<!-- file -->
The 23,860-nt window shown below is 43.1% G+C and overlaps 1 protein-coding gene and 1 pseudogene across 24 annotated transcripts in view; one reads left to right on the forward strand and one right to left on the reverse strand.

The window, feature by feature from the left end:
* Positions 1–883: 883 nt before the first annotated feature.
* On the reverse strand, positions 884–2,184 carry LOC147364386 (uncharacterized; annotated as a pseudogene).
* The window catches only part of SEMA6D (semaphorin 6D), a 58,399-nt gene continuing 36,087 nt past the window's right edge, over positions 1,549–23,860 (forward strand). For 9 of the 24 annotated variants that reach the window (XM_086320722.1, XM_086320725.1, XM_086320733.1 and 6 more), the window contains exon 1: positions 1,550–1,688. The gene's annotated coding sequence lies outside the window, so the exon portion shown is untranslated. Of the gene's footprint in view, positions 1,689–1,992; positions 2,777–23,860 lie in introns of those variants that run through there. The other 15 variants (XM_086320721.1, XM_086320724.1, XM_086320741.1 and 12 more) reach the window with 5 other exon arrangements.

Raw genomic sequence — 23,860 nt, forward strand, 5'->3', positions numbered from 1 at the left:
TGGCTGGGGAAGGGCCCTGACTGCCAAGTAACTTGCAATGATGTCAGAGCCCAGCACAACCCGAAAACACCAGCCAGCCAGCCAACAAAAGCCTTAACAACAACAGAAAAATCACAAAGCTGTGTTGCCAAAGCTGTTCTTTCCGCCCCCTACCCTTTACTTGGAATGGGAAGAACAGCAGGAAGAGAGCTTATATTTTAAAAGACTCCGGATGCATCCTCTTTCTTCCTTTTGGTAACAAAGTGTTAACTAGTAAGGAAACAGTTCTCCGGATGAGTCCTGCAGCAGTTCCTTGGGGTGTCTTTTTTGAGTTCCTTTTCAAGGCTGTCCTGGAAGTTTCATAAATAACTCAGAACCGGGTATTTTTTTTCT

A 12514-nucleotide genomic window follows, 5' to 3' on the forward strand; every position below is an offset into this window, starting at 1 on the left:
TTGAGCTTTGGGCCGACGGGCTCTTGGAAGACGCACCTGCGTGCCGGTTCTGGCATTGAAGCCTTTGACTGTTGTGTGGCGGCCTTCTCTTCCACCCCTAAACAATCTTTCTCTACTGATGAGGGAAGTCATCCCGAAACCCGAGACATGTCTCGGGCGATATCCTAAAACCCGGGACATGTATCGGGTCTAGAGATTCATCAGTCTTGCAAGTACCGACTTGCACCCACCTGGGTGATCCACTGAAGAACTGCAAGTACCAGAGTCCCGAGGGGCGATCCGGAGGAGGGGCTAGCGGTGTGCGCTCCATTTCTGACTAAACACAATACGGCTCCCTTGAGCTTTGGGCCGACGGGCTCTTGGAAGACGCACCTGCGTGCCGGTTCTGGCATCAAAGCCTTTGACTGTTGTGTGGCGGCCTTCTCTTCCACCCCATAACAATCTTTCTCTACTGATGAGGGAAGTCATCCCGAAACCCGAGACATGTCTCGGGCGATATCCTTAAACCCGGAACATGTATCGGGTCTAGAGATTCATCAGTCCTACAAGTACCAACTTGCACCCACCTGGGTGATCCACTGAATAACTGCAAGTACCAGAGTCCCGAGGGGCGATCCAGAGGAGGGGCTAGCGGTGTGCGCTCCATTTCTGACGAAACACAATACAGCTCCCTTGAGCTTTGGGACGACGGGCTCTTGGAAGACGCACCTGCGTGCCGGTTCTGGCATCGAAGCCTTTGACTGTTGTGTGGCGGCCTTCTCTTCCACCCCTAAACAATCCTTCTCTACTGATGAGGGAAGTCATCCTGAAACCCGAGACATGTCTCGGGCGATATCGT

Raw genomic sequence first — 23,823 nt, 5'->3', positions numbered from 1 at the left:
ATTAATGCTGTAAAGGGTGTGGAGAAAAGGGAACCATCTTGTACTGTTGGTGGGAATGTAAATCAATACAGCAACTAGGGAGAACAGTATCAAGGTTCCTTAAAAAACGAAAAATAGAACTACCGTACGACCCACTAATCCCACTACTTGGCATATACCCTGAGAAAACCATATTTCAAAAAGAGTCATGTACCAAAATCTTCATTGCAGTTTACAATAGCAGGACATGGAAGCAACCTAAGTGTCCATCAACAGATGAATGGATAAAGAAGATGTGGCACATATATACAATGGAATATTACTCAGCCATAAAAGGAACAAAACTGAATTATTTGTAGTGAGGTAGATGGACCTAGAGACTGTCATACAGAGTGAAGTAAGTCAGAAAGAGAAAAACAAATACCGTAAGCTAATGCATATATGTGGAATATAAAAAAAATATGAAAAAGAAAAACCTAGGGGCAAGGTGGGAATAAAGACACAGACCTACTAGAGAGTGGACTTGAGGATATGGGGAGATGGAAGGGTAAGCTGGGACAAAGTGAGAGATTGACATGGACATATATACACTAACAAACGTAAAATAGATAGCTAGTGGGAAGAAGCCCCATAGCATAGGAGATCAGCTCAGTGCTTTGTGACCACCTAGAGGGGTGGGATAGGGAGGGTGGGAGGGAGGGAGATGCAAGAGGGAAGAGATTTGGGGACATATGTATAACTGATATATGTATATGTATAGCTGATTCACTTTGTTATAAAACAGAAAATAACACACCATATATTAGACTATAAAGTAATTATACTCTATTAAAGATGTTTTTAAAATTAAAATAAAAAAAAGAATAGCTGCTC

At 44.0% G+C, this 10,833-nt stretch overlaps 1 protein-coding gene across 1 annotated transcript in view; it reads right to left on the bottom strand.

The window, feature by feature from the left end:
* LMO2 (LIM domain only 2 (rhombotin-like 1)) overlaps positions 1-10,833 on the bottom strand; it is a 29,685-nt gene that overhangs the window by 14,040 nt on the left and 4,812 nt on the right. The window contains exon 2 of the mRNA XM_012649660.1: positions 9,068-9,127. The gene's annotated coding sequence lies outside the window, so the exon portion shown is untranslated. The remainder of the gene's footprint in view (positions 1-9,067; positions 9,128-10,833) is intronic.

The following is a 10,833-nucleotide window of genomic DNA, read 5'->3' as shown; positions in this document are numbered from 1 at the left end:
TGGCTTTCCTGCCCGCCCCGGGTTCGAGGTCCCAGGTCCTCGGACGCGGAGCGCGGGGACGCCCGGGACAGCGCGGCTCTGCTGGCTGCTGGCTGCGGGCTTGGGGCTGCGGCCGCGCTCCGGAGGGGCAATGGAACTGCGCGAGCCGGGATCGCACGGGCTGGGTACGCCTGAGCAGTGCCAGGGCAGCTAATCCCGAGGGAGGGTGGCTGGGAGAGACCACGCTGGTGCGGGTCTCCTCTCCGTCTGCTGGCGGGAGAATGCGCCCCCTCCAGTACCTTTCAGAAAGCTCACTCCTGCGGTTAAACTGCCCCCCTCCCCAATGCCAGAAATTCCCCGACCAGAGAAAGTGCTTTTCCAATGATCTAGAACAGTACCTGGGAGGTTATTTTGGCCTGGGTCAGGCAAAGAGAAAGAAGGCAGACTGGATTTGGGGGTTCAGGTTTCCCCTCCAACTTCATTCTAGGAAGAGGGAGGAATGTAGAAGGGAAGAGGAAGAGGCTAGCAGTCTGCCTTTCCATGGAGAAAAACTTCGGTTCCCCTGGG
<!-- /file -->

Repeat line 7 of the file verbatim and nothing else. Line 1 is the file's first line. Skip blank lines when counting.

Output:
TGGCTGGGGAAGGGCCCTGACTGCCAAGTAACTTGCAATGATGTCAGAGCCCAGCACAACCCGAAAACACCAGCCAGCCAGCCAACAAAAGCCTTAACAACAACAGAAAAATCACAAAGCTGTGTTGCCAAAGCTGTTCTTTCCGCCCCCTACCCTTTACTTGGAATGGGAAGAACAGCAGGAAGAGAGCTTATATTTTAAAAGACTCCGGATGCATCCTCTTTCTTCCTTTTGGTAACAAAGTGTTAACTAGTAAGGAAACAGTTCTCCGGATGAGTCCTGCAGCAGTTCCTTGGGGTGTCTTTTTTGAGTTCCTTTTCAAGGCTGTCCTGGAAGTTTCATAAATAACTCAGAACCGGGTATTTTTTTTCT